On Monday afternoon, I marched from City Creek Park to the State capitol steps with 5,999ish of my fellow Utahns.
I had a toddler with me. I didn’t make a sign. And it was snowing. Of course it was snowing. When’s the last time it wasn’t snowing? Did that day ever exist? I don’t remember it.
I almost bailed. Because I had my kid with me and no sign and it was snowing. Also, I’m embarrassed to admit this, but I was afraid what people might say about me. A lot of people have been saying a lot of not great things about the men and women that have marched in the streets all across America.
But I didn’t bail. I showed up. And I marched up that damn hill with an umbrella stroller and stood outside the snowy capital until my daughter had had enough and we left. I did this knowing full well that I would see a whole bunch of condemnation on my newsfeed.
It was rough. But it felt so good. As we approached the capitol building and saw the masses swarming, my eyes swelled with tears. Thousands of peaceful protestors showed up on that snowy day and marched up that hill because they care. They care about access to healthcare and clean air and funding for education and equality. Everyone showed up for their own reasons. There was no one central message beyond “We want things to get better.”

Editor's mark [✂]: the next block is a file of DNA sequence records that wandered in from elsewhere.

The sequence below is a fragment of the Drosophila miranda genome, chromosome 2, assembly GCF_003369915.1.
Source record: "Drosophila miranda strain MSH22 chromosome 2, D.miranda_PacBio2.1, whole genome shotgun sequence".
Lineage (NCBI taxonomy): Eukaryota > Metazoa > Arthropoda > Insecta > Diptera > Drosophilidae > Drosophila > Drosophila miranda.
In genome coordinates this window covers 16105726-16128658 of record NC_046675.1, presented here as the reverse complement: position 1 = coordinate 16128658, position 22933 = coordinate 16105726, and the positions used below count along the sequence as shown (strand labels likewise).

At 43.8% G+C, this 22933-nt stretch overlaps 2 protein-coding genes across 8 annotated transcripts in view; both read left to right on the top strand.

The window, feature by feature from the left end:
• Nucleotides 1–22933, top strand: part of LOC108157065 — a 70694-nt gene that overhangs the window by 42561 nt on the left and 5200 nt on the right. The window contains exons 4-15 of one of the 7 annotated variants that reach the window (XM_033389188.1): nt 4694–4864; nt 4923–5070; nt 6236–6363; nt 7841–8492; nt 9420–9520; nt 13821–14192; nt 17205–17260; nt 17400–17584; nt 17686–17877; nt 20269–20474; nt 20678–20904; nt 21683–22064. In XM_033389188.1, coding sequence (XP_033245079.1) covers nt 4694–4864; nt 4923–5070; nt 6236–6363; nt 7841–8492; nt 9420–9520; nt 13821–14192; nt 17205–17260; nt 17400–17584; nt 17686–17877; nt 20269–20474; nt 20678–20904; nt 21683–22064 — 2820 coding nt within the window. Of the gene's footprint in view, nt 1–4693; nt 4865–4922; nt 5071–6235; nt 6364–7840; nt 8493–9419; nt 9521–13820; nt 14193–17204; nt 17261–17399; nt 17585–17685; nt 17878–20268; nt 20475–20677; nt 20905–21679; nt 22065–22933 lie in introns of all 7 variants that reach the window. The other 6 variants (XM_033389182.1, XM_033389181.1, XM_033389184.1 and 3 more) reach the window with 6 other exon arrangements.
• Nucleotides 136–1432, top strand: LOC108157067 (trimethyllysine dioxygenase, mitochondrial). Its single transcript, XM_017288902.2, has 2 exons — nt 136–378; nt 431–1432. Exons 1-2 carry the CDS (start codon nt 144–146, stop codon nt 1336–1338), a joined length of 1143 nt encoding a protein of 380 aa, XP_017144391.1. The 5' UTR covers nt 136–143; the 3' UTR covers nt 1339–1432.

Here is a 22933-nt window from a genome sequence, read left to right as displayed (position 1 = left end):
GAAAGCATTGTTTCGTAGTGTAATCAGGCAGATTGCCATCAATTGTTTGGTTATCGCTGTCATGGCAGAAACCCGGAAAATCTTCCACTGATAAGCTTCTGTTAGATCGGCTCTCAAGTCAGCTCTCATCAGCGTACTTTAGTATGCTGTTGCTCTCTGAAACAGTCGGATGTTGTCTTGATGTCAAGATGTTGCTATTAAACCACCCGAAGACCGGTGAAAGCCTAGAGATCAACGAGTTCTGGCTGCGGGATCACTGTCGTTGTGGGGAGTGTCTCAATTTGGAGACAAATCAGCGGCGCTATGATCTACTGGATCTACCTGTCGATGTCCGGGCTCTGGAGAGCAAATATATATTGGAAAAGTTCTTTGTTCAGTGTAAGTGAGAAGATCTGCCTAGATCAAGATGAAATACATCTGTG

Thousands of peaceful protestors showed up because that’s what democracy is. Showing up. Making a stand. Knowing that others are going to disagree. Strongly. Perhaps rudely. It’s rough. It’s scary.
Sure enough, later that day I saw a Facebook post that read, “I’m embarrassed to be from America where all these angry, bitter women are trying way too hard.” I’m sorry she’s embarrassed. But I’m not sorry that I’m trying. In fact I wish I had started trying way too hard way before now.